Pete Incaviglia was a three-time high school baseball player of the year in California, however the only college scholarship offer he received from any school in the state was for football. However, when he ended his three-year baseball career at Oklahoma State in 1985, people knew they had witnessed something extraordinary.

Career Home Runs 100
Career Slugging .915
Single-Season Home Runs 48
Single-Season RBIs 143
Single-Season Slugging 1.140
Single-Season Total Bases 285
NOTE: All single-season records posted in 1985

More than 25 years later, Incaviglia’s monster season in 1985 (48 home runs, 143 RBI) remains the high-water mark in college baseball. His 100 career home runs also is the all-time record and his 324 RBIs is second.

So how did every California university overlook a future member of the College Baseball Hall of Fame and Baseball America's collegiate player of the century? 

“We were a small town, so most of the colleges just didn’t know much about me or our team,” Incaviglia said. “The only in-state offer I got was to play option quarterback for California and coach Joe Kapp.”

Oklahoma State came into the picture thanks to tip from a former OSU player who was playing minor-league ball and saw Incaviglia take a few swings in batting practice. Incaviglia also was noticed by the San Francisco Giants, who picked him in the tenth-round of the MLB draft in 1982, but he opted for college ball. “I thought school was more important at that time,” Incaviglia said.

The Cowboys already were on a roll with two consecutive College World Series appearances (on their way to an NCAA-record seven in a row) when Incaviglia joined the team as a freshman in 1983 but he quickly won a starting spot, mostly as the designated hitter. 

“I just came in and did my job, worked hard in fall ball and every practice and earned the respect of my teammates,” Incaviglia said.

Incaviglia led the team in home runs and RBIs both as a freshman and sophomore, while hitting well over .300 his first two years with Oklahoma State. He also hit home runs in both the 1983 and '84 College World Series.

No one could have predicted what Incaviglia had in store for college pitchers in 1985. In addition to setting home run and RBI records, he led the team with a .464 batting average, doubles (21), scored 98 runs and walked 80 times while striking out just 46 times. His 1.140 slugging percentage remains an all-time Division I record.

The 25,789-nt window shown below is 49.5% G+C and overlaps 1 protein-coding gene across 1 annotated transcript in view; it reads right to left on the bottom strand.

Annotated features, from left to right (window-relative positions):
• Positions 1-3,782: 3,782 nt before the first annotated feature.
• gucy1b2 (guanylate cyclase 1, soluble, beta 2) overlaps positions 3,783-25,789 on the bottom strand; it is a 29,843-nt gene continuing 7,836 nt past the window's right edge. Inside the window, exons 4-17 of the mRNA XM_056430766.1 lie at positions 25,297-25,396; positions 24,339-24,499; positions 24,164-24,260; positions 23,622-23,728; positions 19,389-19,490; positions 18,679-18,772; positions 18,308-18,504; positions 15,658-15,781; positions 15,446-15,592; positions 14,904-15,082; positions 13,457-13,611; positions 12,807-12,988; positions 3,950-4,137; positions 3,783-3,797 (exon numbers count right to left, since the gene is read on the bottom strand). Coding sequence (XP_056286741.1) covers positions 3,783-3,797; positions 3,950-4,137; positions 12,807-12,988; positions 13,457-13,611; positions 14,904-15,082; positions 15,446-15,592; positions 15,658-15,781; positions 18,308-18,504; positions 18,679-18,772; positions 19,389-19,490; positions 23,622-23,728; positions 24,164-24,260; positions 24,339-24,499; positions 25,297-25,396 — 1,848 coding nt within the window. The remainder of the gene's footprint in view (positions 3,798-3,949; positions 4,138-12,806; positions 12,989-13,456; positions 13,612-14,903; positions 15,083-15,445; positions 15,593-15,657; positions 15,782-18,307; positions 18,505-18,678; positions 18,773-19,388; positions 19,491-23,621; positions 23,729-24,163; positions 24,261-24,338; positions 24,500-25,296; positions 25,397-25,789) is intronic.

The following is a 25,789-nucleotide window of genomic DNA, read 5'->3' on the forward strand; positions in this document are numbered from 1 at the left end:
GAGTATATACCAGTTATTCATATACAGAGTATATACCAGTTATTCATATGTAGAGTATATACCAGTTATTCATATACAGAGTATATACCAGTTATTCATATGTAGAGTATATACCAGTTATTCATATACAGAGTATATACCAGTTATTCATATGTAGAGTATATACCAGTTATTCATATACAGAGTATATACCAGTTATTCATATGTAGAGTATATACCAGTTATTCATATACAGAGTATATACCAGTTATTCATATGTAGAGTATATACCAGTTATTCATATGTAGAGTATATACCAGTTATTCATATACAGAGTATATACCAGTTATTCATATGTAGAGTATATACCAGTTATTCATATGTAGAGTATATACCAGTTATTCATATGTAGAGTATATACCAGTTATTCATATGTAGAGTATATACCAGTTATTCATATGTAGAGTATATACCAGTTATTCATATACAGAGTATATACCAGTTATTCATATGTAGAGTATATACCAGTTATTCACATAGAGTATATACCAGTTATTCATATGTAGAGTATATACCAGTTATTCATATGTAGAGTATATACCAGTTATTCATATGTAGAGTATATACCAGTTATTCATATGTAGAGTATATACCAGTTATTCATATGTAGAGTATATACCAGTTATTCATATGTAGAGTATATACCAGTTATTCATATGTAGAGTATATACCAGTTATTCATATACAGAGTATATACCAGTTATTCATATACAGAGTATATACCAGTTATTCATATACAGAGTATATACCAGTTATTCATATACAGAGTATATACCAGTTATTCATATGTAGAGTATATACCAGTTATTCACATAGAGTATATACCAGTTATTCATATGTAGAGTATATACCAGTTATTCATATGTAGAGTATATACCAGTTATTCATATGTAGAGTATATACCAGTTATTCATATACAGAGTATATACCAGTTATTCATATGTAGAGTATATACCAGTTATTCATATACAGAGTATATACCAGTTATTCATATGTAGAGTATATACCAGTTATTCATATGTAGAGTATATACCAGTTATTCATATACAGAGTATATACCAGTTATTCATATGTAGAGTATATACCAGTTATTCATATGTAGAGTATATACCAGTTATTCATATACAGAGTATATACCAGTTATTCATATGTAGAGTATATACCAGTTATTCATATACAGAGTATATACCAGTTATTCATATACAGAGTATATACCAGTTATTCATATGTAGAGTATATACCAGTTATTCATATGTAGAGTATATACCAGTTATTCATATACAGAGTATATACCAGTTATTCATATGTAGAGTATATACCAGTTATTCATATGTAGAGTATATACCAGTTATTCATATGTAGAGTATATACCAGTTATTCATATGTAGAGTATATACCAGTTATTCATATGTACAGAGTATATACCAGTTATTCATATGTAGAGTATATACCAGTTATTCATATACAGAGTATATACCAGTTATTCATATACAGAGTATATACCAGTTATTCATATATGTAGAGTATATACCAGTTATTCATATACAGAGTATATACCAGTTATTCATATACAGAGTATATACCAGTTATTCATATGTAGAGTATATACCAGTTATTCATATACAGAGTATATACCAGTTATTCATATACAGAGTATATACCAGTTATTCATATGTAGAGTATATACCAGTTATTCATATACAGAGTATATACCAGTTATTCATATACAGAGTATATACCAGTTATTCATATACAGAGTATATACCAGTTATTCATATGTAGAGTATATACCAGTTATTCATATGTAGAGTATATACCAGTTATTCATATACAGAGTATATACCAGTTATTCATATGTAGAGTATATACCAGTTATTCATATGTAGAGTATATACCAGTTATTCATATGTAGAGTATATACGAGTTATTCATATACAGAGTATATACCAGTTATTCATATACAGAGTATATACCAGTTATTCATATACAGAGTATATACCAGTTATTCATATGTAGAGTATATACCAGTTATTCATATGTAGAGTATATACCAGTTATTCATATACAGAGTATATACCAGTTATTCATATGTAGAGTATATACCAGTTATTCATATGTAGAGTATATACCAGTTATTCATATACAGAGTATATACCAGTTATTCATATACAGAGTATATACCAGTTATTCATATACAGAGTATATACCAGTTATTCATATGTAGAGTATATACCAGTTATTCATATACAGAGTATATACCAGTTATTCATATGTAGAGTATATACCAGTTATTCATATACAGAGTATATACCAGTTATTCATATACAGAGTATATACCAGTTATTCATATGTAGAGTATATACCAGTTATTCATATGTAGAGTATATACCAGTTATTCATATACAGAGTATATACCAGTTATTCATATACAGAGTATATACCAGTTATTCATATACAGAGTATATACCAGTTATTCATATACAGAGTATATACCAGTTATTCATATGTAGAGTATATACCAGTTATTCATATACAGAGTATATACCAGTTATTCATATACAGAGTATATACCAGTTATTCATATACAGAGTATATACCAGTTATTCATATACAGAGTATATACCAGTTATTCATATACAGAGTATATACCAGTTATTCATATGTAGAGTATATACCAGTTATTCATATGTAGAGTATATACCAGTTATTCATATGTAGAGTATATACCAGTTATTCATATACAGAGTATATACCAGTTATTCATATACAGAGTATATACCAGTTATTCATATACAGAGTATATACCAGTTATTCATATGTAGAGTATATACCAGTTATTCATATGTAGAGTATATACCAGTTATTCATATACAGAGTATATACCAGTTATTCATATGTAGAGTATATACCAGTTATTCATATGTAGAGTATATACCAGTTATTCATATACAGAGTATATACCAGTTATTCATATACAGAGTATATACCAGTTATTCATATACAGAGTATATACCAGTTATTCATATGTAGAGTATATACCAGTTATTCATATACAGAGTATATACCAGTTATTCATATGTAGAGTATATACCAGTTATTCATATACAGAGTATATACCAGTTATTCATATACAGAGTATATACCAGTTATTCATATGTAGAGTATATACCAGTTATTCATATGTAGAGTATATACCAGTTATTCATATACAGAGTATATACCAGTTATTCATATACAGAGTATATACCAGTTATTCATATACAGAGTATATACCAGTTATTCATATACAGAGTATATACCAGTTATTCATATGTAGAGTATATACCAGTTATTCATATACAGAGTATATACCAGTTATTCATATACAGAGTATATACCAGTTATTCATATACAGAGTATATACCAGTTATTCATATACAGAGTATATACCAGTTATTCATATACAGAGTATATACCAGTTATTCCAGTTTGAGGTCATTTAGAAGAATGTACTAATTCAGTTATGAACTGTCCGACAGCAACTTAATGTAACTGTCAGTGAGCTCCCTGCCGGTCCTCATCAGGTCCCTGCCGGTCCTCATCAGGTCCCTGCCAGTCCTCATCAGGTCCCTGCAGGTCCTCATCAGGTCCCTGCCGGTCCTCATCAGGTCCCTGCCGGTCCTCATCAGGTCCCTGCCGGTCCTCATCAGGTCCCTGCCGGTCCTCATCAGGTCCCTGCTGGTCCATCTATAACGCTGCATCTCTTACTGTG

“I never thought those records still would be standing,” Incaviglia said. “But I really wish we could call them team records because it was my teammates who changed their games to make that happen. We just had a terrific offense and I was surrounded by great players who loved what was happening even more than I did.”

The top-three hitters in the OSU lineup all scored more than 90 runs in front of cleanup hitter Incaviglia.

Incaviglia credits OSU hitting coach Dave Holliday with helping him make that quantum statistical leap from 1984 to '85.

“I was more focused as a junior and Dave started working with me in the fall to improve my timing,” Incaviglia said. “My mechanics just got better and better.”

College Hall of Famer Gary Ward was the OSU head coach at the time and is now a hitting coach for his son, Rocky, at New Mexico State.

“[Incaviglia] played the game with a rare combination of joy and fierce competitive spirit,” Ward said.  “He possessed a work ethic that was remarkable. I think his season performance will remain a legendary accomplishment.”

“Coach Ward was professional, intelligent and smart,” Incaviglia said. “And I loved the way he prepared us to play. He instilled things in me that I still use today.”

Incaviglia was the eighth overall pick in the 1985 major-league draft and played for six major league teams during his 12-year professional career. He was part of the 1993 world champion Philadelphia Phillies and finished his major-league career with 206 home runs. 

This article originally appeared in the Summer 2009 issue of Champion magazine.